Let’s be hopeful this Monday morning.
Welp, this is a bummer.
Smithsonian Magazine offers a free ticket (you can bring one guest) to visit any participating museums or cultural institutions annually. This year Smithsonian Museum day will fall on Saturday, April 4, 2020! How cool is that? If you’re a museum junkie like me, this would be the best time to visit a participating museum of your choice for FREE. But make sure you get there early. The lines can be crazy!
I took my son to the U.S.S. Hornet Museum in Alameda, California last year and it was awesome!
Here’s the link to search for a museum near you and print out your ticket:
This photo was taken from one of the alleyways off 24th Street. Throughout the Mission, you will find murals and graffiti art painted on walls and fences.
I grew up down the street near Dolores Park. My family rented an an apartment off 16th and Dolores. In the early 1970’s to early 80’s, my family paid roughly around $300 a month for rent. But since the tech boom in the 90’s and recent years, young professionals moved into the neighborhood initiating gentrification, raising rent and housing prices. I was browsing on YouTube and found this video describing gentrification in the Mission District. The neighborhood has changed a lot since I moved out of San Francisco. Check it out!
PLACES TO VISIT
- Mission San Francisco de Asis (Mission Dolores Church), the oldest standing building in San Francisco, located on 16th and Dolores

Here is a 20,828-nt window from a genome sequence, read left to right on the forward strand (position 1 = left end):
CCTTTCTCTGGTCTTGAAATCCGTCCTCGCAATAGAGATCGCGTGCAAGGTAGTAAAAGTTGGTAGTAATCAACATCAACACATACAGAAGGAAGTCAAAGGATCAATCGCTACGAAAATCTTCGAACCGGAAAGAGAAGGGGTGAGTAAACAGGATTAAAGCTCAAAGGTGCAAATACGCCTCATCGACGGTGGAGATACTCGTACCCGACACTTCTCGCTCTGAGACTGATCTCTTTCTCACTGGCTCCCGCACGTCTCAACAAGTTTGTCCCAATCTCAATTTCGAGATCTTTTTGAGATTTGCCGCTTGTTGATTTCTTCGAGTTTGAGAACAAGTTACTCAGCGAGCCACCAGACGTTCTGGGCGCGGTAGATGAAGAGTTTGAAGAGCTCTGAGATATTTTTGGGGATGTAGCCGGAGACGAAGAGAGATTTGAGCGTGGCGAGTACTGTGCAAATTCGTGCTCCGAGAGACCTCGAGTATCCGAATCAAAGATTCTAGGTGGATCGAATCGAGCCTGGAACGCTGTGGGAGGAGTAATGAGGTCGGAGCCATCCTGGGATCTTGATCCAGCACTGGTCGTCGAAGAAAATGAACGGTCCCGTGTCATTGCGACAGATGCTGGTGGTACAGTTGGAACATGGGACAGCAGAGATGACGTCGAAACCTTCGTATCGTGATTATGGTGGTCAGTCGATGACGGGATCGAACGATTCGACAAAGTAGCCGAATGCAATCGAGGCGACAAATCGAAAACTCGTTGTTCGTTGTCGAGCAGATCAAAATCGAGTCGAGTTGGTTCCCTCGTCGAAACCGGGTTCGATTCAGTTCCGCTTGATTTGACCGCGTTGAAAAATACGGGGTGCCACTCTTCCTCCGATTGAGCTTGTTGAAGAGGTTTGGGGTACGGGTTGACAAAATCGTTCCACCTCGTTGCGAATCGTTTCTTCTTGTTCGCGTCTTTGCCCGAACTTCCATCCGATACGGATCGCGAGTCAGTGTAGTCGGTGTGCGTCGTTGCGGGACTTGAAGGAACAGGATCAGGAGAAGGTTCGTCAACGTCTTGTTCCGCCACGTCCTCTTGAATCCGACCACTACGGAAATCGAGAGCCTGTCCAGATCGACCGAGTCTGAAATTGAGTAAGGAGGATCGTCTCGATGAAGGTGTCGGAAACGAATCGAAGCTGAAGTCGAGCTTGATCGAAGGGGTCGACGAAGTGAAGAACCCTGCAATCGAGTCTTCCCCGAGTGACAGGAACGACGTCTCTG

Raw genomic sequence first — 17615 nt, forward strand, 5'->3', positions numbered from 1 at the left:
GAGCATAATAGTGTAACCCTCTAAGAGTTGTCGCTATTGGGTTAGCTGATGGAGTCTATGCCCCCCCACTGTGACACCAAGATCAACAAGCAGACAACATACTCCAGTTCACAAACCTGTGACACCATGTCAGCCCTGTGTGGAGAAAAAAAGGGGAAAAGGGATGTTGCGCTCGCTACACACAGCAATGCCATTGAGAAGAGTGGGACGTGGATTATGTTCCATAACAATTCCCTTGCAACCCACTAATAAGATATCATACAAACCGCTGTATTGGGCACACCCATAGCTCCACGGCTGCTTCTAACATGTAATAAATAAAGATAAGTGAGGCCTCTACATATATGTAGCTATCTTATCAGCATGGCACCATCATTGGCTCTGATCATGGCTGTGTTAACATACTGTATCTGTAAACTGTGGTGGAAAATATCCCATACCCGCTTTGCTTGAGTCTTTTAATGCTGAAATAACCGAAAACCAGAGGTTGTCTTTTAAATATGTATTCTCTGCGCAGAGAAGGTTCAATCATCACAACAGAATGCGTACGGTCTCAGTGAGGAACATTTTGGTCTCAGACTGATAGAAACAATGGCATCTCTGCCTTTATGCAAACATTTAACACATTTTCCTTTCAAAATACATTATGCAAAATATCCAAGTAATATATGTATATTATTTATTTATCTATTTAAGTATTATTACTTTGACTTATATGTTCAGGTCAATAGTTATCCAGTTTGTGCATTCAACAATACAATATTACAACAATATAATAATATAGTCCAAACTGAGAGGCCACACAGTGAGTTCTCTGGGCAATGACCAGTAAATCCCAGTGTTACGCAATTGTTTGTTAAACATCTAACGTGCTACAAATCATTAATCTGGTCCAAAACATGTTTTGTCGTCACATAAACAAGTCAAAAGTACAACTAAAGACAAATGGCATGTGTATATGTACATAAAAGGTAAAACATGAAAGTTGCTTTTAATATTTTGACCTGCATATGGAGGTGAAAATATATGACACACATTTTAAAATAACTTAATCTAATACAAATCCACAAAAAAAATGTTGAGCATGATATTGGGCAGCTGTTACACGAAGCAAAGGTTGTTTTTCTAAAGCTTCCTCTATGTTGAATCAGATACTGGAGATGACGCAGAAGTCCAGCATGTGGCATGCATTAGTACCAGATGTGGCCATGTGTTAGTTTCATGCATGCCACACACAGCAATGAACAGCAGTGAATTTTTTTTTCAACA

- Dolores Park (located near the Mission Dolores Church) I will cover more about Dolores Park another day
- Precita Eyes Muralists
- Alley Cat Books, 24th Street and Treat
- Dianda’s Italian Pastry (My personal recommendation), 2883 Mission Street
- Clarion Alley and Balmy Alley for the street art enthusiasts
- “I hate food.” said no one ever! Dozens of taquerias are located throughout the neighborhood. If you’re craving tacos, the Mission District is the epicenter of authentic Mexican Food. It is also know to have a high concentration of Guatemalan, Salvadorean, and Nicaraguan restaurants. If you want to try a really good burrito, I highly recommend Papalote SF off 24th and Mission – don’t leave the restaurant without taking home a jar of their Roasted Tomato Salsa!
- Public Transportation is highly recommended to avoid spending countless minutes looking for a parking spot. If you plan to travel by BART, you can either get off at the 16th Street Bart Station or 24th Street Bart Station. By bus, you can take the 14 MISSION.
I will be posting a lot about the de Young Museum on my blog in the future since it’s one of my favorite fine arts museums to visit in San Francisco. The de Young is located in Golden Gate Park next to the very kid friendly California Academy of Sciences.
- Take public transportation, it’s a lot cheaper than paying for parking. The muni bus stops less than a block away from the museum.
- Admission is $15 for adults, FREE for the youngsters 17 years and under
- Take the elevator up to the Observation deck and catch a 360° view of the Golden Gate Park and parts of the city.
- Don’t forget your camera!
The life-sized “Delilah” white marble sculpture by William Wetmore Story is shown on display at the de Young.
“Delilah” was a character in the Hebrew Book of Judges. She was known as the ‘woman in the valley of Sorek’ whom Samson loved and who was his downfall.
Samson was one of the last judges of the Ancient Israelites mentioned in the Book of Judges. It has been said that Samson loved Delilah yet she betrayed him and she did it for money. Delilah was known to be one of the dangerous temptresses in the Hebrew Bible.
In 1950, the film “Samson and Delilah” was released.